"Dear Zosia- Thank you for shopping with Macy's. Your order has
been cancelled. Please click here to shop."
Ummmm.......hello? What exactly does this mean? This is the email I received in response to a recent online order I placed with Macy's. In a single sentence they managed to thank me for shopping, informed me that they cancelled the said order but invited me to shop with them again. How would I do this and more so, why would I want to?
Unfortunately, I wasn't all that surprised when I received this message since I have received similar ones from other United States based retailers in the past. This is a pesky, all too frequent problem for those of us who live overseas but choose (or want) to shop from American retailers. Many, but not all, large retailers refuse to ship items to US based mailing addresses when the originating IPO is foreign. (Ironically, many of these same retailers will ship directly to a foreign country but if I was to go this route I would spend more on shipping and taxes than the cost of the original purchase). When I called the "toll free" number to rectify the situation (Actually, I made Glenn do it since I was so frustrated by the whole ordeal) I was told that these are simply security precautions and I can always call them directly to place an order. This is a nice option and all but these "free" numbers are by no means free when dialed from overseas.
Yes, I could purchase a devise that would give me a default US based IPO but why should I have to? I have money and want to spend it yet these companies make it so difficult to do so. I know this is totally a first world problem but it irritates me none the less. The potential customers who are the most effected by these policies are the military and other Americans who are living and working overseas. Because of this, I am doubly bothered by the fact that many of these same companies profess to being "military friendly". It sounds like a good tag line but if they truly were, wouldn't they make it easier for military families to shop?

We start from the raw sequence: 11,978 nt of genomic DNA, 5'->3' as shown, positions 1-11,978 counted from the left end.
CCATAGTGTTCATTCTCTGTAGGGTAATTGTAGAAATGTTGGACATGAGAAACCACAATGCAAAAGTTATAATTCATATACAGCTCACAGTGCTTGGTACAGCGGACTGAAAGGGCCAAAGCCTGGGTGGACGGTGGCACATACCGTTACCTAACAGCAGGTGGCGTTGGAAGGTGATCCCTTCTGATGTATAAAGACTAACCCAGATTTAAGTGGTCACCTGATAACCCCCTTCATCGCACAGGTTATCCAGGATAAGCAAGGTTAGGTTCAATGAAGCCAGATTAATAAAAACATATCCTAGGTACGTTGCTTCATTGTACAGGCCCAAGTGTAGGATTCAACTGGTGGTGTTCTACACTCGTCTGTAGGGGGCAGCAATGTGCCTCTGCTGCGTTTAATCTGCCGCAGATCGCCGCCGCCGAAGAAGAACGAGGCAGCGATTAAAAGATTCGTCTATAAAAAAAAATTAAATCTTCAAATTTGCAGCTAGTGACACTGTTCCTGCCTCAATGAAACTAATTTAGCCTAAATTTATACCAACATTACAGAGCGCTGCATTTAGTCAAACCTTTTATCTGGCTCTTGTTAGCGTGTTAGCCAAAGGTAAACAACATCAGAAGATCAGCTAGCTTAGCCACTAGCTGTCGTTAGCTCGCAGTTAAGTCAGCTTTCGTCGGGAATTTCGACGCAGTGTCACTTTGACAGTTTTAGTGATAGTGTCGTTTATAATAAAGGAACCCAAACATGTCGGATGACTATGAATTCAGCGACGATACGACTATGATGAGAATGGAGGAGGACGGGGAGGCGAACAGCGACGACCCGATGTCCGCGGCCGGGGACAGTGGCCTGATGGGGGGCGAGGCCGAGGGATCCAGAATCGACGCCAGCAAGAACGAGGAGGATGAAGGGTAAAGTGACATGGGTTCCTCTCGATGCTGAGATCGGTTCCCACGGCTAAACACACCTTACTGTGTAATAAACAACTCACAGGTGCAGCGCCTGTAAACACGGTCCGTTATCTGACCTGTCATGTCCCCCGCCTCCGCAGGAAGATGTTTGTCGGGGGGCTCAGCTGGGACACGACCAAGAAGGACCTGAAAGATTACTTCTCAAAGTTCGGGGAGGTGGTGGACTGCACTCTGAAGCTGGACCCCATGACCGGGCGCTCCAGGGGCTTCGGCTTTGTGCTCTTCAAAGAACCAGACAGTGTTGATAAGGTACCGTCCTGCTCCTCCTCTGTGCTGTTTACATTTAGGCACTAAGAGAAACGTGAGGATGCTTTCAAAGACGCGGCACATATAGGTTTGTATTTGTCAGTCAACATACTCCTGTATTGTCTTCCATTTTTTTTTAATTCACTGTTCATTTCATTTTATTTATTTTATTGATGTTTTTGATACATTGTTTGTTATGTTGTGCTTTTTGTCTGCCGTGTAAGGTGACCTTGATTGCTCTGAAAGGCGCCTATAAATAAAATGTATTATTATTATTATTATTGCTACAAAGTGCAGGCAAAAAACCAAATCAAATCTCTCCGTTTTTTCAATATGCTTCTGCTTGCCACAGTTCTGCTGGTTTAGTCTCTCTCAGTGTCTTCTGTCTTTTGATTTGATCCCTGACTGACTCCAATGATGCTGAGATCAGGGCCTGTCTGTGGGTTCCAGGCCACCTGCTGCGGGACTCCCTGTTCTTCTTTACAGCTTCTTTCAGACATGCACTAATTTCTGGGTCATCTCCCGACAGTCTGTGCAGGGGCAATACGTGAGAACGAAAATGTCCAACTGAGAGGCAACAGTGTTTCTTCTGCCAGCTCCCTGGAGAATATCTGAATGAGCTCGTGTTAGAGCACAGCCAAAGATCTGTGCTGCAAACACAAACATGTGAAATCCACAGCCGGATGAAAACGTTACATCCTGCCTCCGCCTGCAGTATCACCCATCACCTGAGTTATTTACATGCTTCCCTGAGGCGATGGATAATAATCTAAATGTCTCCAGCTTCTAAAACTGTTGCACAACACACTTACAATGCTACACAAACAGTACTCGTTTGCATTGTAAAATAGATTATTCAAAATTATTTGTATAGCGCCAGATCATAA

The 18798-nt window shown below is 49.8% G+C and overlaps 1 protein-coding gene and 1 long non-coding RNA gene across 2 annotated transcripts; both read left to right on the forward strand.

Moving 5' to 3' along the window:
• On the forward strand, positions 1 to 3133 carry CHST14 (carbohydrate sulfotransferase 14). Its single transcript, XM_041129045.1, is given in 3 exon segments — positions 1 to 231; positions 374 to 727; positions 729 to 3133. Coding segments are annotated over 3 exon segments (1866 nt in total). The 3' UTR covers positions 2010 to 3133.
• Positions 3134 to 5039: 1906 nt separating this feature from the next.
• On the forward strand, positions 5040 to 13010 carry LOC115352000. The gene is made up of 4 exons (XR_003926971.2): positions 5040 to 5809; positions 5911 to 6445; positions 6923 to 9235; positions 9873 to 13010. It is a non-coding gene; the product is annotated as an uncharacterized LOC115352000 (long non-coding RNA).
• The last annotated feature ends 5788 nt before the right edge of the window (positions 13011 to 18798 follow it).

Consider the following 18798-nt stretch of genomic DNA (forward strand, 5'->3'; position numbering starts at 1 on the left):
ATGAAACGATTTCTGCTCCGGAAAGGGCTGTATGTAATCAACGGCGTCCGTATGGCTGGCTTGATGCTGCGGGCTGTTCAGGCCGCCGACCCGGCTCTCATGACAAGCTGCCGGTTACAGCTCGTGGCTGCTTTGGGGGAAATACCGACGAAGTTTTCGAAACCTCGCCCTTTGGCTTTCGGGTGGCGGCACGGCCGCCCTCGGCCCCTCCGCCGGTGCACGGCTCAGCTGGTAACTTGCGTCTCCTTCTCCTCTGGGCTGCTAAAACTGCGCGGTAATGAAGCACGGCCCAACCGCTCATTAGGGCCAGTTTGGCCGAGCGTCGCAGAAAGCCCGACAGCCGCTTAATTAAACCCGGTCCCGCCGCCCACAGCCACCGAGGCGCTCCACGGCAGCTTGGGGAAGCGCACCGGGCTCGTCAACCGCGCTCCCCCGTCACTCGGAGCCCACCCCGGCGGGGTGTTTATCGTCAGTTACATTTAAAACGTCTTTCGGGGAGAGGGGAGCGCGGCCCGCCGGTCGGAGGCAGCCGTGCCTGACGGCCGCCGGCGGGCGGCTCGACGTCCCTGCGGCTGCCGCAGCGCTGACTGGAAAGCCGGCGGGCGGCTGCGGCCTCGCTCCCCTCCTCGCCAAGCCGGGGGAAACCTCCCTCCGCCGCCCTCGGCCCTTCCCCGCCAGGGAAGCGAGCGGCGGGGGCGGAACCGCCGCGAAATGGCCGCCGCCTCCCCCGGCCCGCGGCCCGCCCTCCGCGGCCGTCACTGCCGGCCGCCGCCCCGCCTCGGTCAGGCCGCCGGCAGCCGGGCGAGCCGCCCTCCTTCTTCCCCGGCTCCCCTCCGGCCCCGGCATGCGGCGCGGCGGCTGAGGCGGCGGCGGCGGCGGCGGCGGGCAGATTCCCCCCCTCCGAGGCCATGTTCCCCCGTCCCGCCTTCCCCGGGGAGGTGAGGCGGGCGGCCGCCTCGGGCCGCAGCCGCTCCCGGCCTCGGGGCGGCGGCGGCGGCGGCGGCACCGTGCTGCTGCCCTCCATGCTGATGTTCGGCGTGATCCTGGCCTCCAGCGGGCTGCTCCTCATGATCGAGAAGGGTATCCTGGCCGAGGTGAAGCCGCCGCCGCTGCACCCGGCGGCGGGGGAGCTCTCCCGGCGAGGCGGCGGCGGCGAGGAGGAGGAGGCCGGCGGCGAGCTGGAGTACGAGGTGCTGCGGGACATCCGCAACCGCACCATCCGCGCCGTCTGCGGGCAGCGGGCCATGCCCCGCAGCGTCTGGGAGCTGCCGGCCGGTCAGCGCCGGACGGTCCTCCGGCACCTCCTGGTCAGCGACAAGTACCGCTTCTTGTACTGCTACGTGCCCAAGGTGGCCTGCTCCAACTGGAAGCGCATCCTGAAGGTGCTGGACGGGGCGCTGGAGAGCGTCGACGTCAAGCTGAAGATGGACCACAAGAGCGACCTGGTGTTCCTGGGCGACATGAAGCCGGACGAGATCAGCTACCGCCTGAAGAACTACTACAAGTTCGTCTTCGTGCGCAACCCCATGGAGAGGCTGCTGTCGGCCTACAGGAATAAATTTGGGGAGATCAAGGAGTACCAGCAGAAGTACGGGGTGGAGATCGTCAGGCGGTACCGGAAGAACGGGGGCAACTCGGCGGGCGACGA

I am by no mans solely blaming Macy's for this policy. Two years ago I had a similar problem with the NFL.com website and there are yet other companies I refuse to do business with because of their cumbersome policies. I actually engaged NFL.com in a back and forth conversation over their policy and while they refused to budge, they did offer me a generous gift certificate to use for future shopping on their site. While that could be viewed as a nice gesture, it was useless to me since I still couldn't shop online from my overseas address. And since there are many online businesses that are willing and able to do business with those of us living overseas, it can be done.
Over the past few years I've learned which retailers are easy to shop from and which ones make it an ordeal. For the most part I've learned to avoid those that won't allow me to online shop from the comfort of my own home, those that won't ship to APO addresses or charges extra to do so. But every once in a while I find myself in the conundrum of really wanting an item that is sold by a particular retailer. As was the recent case with Macy's I was shopping for replacement dishware and found dishes I liked, on sale for buy one set get one set free, at Macy's. So I placed my order and hoped for the best. And my order got rejected. I debated just looking elsewhere but I had looked elsewhere and hadn't seen anything I liked as much. And these dishes were on sale. Reluctantly we went ahead and placed an order via the telephone and my new Fiestaware in on its way. I'd like to say I won't shop from Macy's again but I won't say never. I will say that I will think twice about doing it and in the meantime hope that they, and other businesses with similar policies, rethink what it really means to be military friendly.